This module provides a general frame buffer which can be used to create bitmap images, which can then be sent to a display.
The FrameBuffer class provides a pixel buffer which can be drawn upon with pixels, lines, rectangles, text and even other FrameBuffer’s. It is useful when generating output for displays.
import framebuf # FrameBuffer needs 2 bytes for every RGB565 pixel fbuf = framebuf.FrameBuffer(bytearray(100 * 10 * 2), 100, 10, framebuf.RGB565) fbuf.fill(0) fbuf.text('MicroPython!', 0, 0, 0xffff) fbuf.hline(0, 9, 96, 0xffff)
- class framebuf.FrameBuffer(buffer, width, height, format, stride=width, /)¶
Construct a FrameBuffer object. The parameters are:
buffer is an object with a buffer protocol which must be large enough to contain every pixel defined by the width, height and format of the FrameBuffer.
width is the width of the FrameBuffer in pixels
height is the height of the FrameBuffer in pixels
format specifies the type of pixel used in the FrameBuffer; permissible values are listed under Constants below. These set the number of bits used to encode a color value and the layout of these bits in buffer. Where a color value c is passed to a method, c is a small integer with an encoding that is dependent on the format of the FrameBuffer.
stride is the number of pixels between each horizontal line of pixels in the FrameBuffer. This defaults to width but may need adjustments when implementing a FrameBuffer within another larger FrameBuffer or screen. The buffer size must accommodate an increased step size.
One must specify valid buffer, width, height, format and optionally stride. Invalid buffer size or dimensions may lead to unexpected errors.
Drawing primitive shapes¶
The following methods draw shapes onto the FrameBuffer.
Fill the entire FrameBuffer with the specified color.
- FrameBuffer.pixel(x, y[, c])¶
If c is not given, get the color value of the specified pixel. If c is given, set the specified pixel to the given color.
- FrameBuffer.hline(x, y, w, c)¶
- FrameBuffer.vline(x, y, h, c)¶
- FrameBuffer.line(x1, y1, x2, y2, c)¶
Draw a line from a set of coordinates using the given color and a thickness of 1 pixel. The
linemethod draws the line up to a second set of coordinates whereas the
vlinemethods draw horizontal and vertical lines respectively up to a given length.
- FrameBuffer.rect(x, y, w, h, c)¶
- FrameBuffer.text(s, x, y[, c])¶
Write text to the FrameBuffer using the the coordinates as the upper-left corner of the text. The color of the text can be defined by the optional argument but is otherwise a default value of 1. All characters have dimensions of 8x8 pixels and there is currently no way to change the font.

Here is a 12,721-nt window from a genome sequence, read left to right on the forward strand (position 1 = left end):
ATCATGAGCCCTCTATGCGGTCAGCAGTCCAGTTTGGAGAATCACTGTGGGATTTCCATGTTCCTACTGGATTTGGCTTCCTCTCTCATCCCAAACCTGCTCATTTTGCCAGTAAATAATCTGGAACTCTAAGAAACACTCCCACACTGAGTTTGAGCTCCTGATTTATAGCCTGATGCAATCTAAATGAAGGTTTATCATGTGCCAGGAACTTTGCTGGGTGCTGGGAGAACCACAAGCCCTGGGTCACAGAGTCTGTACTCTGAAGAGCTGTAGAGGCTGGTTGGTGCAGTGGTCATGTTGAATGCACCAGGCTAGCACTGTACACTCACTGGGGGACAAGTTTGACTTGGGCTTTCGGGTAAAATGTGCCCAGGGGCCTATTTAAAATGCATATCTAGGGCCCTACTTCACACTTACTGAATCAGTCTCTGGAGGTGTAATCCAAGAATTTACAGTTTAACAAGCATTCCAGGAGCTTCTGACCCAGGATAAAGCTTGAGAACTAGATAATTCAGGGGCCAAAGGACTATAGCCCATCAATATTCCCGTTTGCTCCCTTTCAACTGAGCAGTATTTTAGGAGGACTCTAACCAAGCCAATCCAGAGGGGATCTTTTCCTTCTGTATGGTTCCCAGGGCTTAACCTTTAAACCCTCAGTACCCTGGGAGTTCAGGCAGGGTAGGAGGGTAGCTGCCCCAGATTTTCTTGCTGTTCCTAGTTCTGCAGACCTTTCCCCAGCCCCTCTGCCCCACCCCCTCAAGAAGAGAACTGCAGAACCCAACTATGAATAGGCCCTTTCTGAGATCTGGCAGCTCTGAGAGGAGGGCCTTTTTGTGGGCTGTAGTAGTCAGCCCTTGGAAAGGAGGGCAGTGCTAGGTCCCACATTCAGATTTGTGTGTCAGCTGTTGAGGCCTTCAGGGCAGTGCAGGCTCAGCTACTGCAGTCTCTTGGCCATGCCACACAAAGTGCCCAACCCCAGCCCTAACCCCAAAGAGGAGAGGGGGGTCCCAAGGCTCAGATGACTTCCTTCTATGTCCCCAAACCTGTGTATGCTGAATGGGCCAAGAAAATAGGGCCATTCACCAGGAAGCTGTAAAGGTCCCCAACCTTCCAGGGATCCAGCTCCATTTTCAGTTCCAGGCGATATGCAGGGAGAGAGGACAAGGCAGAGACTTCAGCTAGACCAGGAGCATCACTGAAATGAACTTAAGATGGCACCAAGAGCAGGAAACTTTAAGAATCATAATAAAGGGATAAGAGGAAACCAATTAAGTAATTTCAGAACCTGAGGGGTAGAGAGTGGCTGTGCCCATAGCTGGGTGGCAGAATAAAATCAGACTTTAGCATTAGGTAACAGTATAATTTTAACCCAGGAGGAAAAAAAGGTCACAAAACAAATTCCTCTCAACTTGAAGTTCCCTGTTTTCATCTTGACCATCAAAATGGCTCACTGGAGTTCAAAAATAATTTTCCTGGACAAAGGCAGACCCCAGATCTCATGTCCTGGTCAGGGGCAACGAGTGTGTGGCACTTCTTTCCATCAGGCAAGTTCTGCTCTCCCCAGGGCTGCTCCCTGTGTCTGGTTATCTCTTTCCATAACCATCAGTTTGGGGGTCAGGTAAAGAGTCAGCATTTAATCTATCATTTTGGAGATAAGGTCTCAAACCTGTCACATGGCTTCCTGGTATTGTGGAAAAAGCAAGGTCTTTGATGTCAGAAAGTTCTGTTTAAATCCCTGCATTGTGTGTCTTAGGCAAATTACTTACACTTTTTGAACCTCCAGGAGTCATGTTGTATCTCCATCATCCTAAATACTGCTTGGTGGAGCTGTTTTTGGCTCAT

- FrameBuffer.scroll(xstep, ystep)¶
Shift the contents of the FrameBuffer by the given vector. This may leave a footprint of the previous colors in the FrameBuffer.
- FrameBuffer.blit(fbuf, x, y, key=- 1, palette=None)¶
Draw another FrameBuffer on top of the current one at the given coordinates. If key is specified then it should be a color integer and the corresponding color will be considered transparent: all pixels with that color value will not be drawn.
The palette argument enables blitting between FrameBuffers with differing formats. Typical usage is to render a monochrome or grayscale glyph/icon to a color display. The palette is a FrameBuffer instance whose format is that of the current FrameBuffer. The palette height is one pixel and its pixel width is the number of colors in the source FrameBuffer. The palette for an N-bit source needs 2**N pixels; the palette for a monochrome source would have 2 pixels representing background and foreground colors. The application assigns a color to each pixel in the palette. The color of the current pixel will be that of that palette pixel whose x position is the color of the corresponding source pixel.
Monochrome (1-bit) color format This defines a mapping where the bits in a byte are vertically mapped with bit 0 being nearest the top of the screen. Consequently each byte occupies 8 vertical pixels. Subsequent bytes appear at successive horizontal locations until the rightmost edge is reached. Further bytes are rendered at locations starting at the leftmost edge, 8 pixels lower.
Monochrome (1-bit) color format This defines a mapping where the bits in a byte are horizontally mapped. Each byte occupies 8 horizontal pixels with bit 7 being the leftmost. Subsequent bytes appear at successive horizontal locations until the rightmost edge is reached. Further bytes are rendered on the next row, one pixel lower.
Monochrome (1-bit) color format This defines a mapping where the bits in a byte are horizontally mapped. Each byte occupies 8 horizontal pixels with bit 0 being the leftmost. Subsequent bytes appear at successive horizontal locations until the rightmost edge is reached. Further bytes are rendered on the next row, one pixel lower.
Red Green Blue (16-bit, 5+6+5) color format
Grayscale (2-bit) color format
Grayscale (4-bit) color format
Grayscale (8-bit) color format